To sum it up, sell your house if you can, just be prepared to account for the money and have some available to pay your husband if necessary. A family law attorney can help you determine if your husband does in fact have a marital interest (which is likely) and determine, roughly, what his share might be. Good luck.See question
I live in Columbus Ohio with my 10 year old son, I've been sued by his father who live in Raleigh NC now for domestic violence unstable,an abuser and he wants temporary custody of my child who he have no legal rights to nor has he seen him for the...
Unfortunately it is a common occurrence for many men to take action when sued for child support even though they have never sought to be involved with the child or children prior to being sued for support. Why do you say the father has no legal right to see the child? Do you have a court order stating this? If you have no court order or other agreement, then dad has rights until a court determines otherwise. in child custody cases, barring a court order stating otherwise, each parent has a constitutional right to the care, custody and control of their child, i.e. without a court order stating something different, you each have equal rights. Also, you state that dad is not named on the birth certificate yet you have sued him for child support, so you are saying you believe he is the father. You cannot play both sides of the child custody coin. Regardless, you need to defend yourself against the DVPO (domestic violence protective order) and his claim for temporary custody. You need to start with an initial consultation with a family law attorney in Raleigh, NC. You can do this over the phone since you are in Ohio, but you need to be prepared to fax or email copies of all of your paperwork so that the attorney can review it during the consultation. And I strongly encourage you to have representation at the hearing. I assume you have a ten day return hearing coming up very soon, so do not delay in finding an attorney. Good luck to you.See question
Due to personal financial hardships my parents adopted my son when he was born. Mom and dad are now divorced. Mom signed over parental rights to my dad. My dad and I are looking to give those rights back to me.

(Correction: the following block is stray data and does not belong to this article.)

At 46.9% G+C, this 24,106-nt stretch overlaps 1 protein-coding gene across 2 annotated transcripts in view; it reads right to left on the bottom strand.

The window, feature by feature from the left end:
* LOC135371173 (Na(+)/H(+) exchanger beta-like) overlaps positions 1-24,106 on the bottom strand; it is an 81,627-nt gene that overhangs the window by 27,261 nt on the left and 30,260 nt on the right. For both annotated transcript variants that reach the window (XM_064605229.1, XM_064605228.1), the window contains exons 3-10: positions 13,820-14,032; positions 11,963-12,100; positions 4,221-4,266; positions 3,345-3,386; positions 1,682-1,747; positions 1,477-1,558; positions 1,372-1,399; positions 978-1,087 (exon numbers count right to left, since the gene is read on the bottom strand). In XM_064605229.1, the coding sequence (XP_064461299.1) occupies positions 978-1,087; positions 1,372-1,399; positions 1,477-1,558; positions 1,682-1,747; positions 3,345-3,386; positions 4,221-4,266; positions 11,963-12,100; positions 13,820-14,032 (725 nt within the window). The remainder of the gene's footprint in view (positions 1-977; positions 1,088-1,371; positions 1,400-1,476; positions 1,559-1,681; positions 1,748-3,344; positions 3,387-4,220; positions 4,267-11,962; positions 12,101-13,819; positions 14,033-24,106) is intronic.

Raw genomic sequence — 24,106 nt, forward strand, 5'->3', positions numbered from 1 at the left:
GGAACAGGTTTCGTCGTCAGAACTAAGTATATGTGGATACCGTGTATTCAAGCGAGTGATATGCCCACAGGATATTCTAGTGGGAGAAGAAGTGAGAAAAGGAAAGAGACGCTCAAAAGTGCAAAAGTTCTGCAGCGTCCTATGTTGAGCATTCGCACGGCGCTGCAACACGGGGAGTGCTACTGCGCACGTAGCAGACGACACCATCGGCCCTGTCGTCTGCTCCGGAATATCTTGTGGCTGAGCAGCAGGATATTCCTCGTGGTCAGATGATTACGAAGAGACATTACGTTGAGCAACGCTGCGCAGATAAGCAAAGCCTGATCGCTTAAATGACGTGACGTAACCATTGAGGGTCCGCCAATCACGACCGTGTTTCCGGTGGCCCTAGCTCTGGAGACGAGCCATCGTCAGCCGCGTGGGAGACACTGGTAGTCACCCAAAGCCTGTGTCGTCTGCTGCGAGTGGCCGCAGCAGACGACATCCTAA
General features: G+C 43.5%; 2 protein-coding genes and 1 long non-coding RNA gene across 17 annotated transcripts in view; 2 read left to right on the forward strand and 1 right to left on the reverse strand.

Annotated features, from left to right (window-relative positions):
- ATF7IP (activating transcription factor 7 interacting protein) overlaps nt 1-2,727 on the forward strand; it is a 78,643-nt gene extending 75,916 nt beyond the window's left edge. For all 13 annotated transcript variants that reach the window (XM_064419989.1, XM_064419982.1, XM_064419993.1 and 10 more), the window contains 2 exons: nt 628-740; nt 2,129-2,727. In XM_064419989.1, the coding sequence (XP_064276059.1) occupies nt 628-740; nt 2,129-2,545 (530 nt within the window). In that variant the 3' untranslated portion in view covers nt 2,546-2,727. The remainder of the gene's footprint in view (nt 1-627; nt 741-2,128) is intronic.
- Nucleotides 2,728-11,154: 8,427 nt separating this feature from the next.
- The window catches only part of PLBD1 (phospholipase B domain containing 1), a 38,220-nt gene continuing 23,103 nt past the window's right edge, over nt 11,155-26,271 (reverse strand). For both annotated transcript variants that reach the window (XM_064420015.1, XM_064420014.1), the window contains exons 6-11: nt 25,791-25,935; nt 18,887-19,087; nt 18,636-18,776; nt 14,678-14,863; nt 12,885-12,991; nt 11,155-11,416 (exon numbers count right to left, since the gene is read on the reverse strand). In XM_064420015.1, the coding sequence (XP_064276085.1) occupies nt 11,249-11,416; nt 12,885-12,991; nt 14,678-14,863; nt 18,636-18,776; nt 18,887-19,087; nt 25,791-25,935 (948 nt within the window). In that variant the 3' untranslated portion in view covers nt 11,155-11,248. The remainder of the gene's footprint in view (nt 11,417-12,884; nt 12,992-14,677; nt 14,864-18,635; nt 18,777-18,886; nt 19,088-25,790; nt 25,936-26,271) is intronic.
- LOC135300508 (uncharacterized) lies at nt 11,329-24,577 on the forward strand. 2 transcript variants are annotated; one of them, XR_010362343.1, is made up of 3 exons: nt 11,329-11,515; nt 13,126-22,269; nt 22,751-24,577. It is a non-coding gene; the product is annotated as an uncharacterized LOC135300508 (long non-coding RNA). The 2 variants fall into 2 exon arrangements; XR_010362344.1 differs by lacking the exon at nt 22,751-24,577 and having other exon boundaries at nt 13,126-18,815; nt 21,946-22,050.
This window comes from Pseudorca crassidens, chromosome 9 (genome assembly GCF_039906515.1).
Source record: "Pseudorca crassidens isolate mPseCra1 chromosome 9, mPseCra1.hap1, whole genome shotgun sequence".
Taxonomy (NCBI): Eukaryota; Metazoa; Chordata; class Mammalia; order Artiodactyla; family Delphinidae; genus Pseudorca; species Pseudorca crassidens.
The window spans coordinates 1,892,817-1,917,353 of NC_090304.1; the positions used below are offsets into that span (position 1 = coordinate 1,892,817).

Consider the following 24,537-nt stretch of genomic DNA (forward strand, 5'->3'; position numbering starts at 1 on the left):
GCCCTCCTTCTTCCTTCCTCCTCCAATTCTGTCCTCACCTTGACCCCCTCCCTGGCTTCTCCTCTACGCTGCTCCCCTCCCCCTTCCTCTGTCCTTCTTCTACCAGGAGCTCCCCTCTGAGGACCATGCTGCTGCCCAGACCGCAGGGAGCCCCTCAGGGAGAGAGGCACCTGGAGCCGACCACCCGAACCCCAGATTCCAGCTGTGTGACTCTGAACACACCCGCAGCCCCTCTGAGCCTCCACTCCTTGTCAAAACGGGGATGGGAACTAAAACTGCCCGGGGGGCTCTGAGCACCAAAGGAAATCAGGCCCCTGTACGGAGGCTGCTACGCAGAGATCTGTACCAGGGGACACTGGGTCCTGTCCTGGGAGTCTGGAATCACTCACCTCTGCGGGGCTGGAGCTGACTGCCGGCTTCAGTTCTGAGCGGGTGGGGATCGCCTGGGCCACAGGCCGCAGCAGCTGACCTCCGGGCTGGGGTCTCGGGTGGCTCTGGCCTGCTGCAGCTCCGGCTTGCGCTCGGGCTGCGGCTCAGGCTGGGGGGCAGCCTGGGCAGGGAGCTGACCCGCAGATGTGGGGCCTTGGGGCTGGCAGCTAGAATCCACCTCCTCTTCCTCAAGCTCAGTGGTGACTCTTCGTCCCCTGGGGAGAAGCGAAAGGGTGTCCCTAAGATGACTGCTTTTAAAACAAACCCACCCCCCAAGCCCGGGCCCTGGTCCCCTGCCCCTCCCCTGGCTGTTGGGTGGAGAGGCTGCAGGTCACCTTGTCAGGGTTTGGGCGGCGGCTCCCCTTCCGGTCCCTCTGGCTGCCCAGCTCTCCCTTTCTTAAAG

That's a good question. My belief is that you cannot reverse or dissolve the adoption, but you may be able to re-adopt your child in the same manner your parents adopted the child from you. N.C.G.S. Sec. 48-6-101 states, "A former parent may readopt a minor adoptee pursuant to Article 3 of this Chapter or, if applicable, Article 4 of this Chapter." It would certainly be worth your time to consult with a family law attorney to check it out.See question
I just found out from someone that there may have been a CPS complain made against me. What exactly should I expect if it is true and they decide to do a home visit? If they decide for some reason to remove my children how does that work? Can I ca...
CPS is not required to have a court order to perform an assessment once they have received a report of abuse, neglect or dependency. In fact, by law, once a report is received, CPS is required to investigate. If you refuse to cooperate it is considered "interference with assessment." In such a case, CPS can get a court order requiring you to cease interfering with the assessment. However, the upside to you forcing CPS to get an order is that CPS may not meet its burden to show the assessment is necessary and you may be able to make them disclose you filed the complaint. If CPS met it's burden and the order was issued you could be held in contempt for any continued interference. Hope this helps.See question